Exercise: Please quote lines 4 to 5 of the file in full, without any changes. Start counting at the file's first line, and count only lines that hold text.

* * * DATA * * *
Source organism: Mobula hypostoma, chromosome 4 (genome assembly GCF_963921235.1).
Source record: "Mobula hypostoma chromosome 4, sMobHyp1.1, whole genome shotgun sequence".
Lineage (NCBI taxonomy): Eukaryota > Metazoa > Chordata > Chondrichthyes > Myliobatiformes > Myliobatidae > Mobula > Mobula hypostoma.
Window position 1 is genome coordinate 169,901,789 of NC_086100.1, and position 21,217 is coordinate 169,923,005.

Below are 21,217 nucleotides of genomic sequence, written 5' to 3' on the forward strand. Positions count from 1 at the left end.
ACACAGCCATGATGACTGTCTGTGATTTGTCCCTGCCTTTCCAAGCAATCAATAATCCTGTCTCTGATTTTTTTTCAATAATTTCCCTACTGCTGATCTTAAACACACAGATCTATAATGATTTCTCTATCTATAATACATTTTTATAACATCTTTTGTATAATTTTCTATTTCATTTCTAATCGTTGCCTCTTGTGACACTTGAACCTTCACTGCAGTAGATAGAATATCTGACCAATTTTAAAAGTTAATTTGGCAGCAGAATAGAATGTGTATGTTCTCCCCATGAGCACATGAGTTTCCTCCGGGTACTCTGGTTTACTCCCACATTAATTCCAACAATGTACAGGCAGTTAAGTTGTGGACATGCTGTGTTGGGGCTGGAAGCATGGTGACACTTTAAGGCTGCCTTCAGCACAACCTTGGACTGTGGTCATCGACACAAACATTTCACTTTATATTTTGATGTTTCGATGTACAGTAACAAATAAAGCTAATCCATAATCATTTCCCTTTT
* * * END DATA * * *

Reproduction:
Window position 1 is genome coordinate 169,901,789 of NC_086100.1, and position 21,217 is coordinate 169,923,005.

Below are 21,217 nucleotides of genomic sequence, written 5' to 3' on the forward strand. Positions count from 1 at the left end.